KIM CLIJSTERS: Yeah, I think so. I'm a big fan of his. I think after what he's been through, a couple days ago I was reading his article in a magazine when I was laying at the hotel, about everything that he's been through. It's incredible. In a way, you can relate. Obviously I haven't been through some of the things -- a lot of things that he went through were a lot worse than what I went through. You feel a little bit connected in a way, I think, because you start realizing, when I was reading it, he says, too, how much he missed it, too, how much he missed competing. He's saying he feels so lucky and happy to be out on the court and to be playing the sport that he loves. That's what I'm doing, exactly the same thing.

Q. But are you better now?

KIM CLIJSTERS: Yeah, I think so. You're more mature, I think. Because I've been through that, little things don't bother you as much any more, I guess. That makes you a strong player on the court.

Q. Do you see losses like Kuznetsova and Roddick, the top seeds losing early, does that have a psychological impact going into a player's next matches?

KIM CLIJSTERS: No, not really. It can happen to anyone. It can happen to you, too. You try not to -- I mean, especially like me, I don't look too much. Obviously, I know that Andy lost. I know that Svetlana lost. It doesn't really influence me too much, no.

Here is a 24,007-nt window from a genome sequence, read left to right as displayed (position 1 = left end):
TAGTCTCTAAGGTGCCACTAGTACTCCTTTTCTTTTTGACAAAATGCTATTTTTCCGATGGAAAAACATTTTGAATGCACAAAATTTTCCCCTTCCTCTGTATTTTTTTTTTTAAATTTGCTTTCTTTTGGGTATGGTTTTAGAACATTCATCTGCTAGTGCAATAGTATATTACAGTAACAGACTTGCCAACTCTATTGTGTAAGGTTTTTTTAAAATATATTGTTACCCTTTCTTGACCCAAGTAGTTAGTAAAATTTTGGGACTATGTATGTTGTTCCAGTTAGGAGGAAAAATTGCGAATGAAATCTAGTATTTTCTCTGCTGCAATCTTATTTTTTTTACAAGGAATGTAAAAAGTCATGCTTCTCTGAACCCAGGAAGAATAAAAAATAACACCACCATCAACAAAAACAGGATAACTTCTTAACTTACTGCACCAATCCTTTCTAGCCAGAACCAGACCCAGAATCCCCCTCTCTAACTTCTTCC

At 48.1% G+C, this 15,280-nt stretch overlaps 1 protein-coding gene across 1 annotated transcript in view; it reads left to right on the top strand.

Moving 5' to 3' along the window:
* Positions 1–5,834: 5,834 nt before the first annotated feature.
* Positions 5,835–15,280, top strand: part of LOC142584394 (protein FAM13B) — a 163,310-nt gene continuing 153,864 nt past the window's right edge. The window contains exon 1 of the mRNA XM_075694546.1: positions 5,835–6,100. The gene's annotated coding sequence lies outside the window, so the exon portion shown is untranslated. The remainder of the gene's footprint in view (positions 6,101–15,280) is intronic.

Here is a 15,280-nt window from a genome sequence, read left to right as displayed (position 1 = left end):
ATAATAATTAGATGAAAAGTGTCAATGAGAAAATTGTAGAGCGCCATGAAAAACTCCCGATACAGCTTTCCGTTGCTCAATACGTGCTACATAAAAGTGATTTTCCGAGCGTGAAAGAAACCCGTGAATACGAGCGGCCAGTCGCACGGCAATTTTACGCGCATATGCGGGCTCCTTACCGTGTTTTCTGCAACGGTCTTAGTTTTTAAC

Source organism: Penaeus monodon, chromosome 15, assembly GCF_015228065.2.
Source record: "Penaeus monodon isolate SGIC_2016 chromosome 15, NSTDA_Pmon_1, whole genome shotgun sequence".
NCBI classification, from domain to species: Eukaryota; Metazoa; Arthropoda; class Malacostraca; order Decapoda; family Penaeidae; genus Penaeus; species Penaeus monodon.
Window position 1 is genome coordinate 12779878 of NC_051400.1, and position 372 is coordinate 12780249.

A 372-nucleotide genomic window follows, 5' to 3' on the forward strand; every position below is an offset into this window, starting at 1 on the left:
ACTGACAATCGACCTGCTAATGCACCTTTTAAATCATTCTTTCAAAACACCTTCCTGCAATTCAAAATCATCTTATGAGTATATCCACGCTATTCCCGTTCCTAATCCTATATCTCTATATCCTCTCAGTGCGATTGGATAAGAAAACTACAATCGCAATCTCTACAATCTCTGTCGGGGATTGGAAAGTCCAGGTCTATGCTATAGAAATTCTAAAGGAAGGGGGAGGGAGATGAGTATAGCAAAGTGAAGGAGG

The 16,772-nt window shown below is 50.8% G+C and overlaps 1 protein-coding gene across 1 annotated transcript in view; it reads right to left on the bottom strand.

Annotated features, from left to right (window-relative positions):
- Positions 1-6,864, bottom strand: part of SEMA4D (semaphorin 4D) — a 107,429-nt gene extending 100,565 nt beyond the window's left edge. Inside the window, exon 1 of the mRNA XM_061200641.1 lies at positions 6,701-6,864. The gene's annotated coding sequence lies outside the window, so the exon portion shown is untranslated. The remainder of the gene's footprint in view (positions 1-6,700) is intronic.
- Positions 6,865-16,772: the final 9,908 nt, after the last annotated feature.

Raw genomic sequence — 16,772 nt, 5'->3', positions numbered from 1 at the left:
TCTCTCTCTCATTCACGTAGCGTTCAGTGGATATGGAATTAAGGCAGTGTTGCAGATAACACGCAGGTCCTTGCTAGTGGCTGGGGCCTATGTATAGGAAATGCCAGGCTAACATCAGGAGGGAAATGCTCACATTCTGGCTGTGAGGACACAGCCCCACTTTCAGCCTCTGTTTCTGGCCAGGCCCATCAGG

Q. When you were coming back from injury, I know your father had been through something similar in his athletic career. What did you talk about with him coming to terms with not playing?

KIM CLIJSTERS: I don't know. It's not as much the talking, but it's just having that support there. It's not just my father. I could relate to him because he went through a couple of knee surgeries while he was playing. Sort of everybody, especially the doctors, were writing him off. So those are things, it's nice to hear that from someone I'm so close to. It's just great to have your family around you in those kind of situations because it was a whole new experience, a confusing one in a lot of ways, as well.

Q. How so?

KIM CLIJSTERS: Just because I've never been in that situation before. I didn't know if I was going to be able to get my level back where it was in 2003. I didn't know -- being home for so long in a way was new for me, a lot of new experiences.

End of FastScripts….